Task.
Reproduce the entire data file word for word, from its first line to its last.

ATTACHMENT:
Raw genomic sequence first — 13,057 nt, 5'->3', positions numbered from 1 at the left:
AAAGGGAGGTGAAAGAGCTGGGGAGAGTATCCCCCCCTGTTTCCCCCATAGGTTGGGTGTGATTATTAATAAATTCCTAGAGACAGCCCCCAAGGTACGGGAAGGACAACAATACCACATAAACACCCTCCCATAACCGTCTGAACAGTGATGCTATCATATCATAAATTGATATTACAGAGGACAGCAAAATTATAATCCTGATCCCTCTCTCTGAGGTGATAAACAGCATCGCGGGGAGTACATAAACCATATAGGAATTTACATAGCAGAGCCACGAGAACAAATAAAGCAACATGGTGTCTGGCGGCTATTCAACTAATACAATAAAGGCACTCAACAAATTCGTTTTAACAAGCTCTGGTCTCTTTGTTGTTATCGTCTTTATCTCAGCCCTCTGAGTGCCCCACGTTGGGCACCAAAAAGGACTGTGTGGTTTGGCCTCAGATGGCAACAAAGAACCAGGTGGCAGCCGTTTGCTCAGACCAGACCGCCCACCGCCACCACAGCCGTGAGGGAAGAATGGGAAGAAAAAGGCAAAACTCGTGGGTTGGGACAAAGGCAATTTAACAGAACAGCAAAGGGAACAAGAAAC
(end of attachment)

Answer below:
Raw genomic sequence first — 13,057 nt, 5'->3', positions numbered from 1 at the left:
AAAGGGAGGTGAAAGAGCTGGGGAGAGTATCCCCCCCTGTTTCCCCCATAGGTTGGGTGTGATTATTAATAAATTCCTAGAGACAGCCCCCAAGGTACGGGAAGGACAACAATACCACATAAACACCCTCCCATAACCGTCTGAACAGTGATGCTATCATATCATAAATTGATATTACAGAGGACAGCAAAATTATAATCCTGATCCCTCTCTCTGAGGTGATAAACAGCATCGCGGGGAGTACATAAACCATATAGGAATTTACATAGCAGAGCCACGAGAACAAATAAAGCAACATGGTGTCTGGCGGCTATTCAACTAATACAATAAAGGCACTCAACAAATTCGTTTTAACAAGCTCTGGTCTCTTTGTTGTTATCGTCTTTATCTCAGCCCTCTGAGTGCCCCACGTTGGGCACCAAAAAGGACTGTGTGGTTTGGCCTCAGATGGCAACAAAGAACCAGGTGGCAGCCGTTTGCTCAGACCAGACCGCCCACCGCCACCACAGCCGTGAGGGAAGAATGGGAAGAAAAAGGCAAAACTCGTGGGTTGGGACAAAGGCAATTTAACAGAACAGCAAAGGGAACAAGAAAC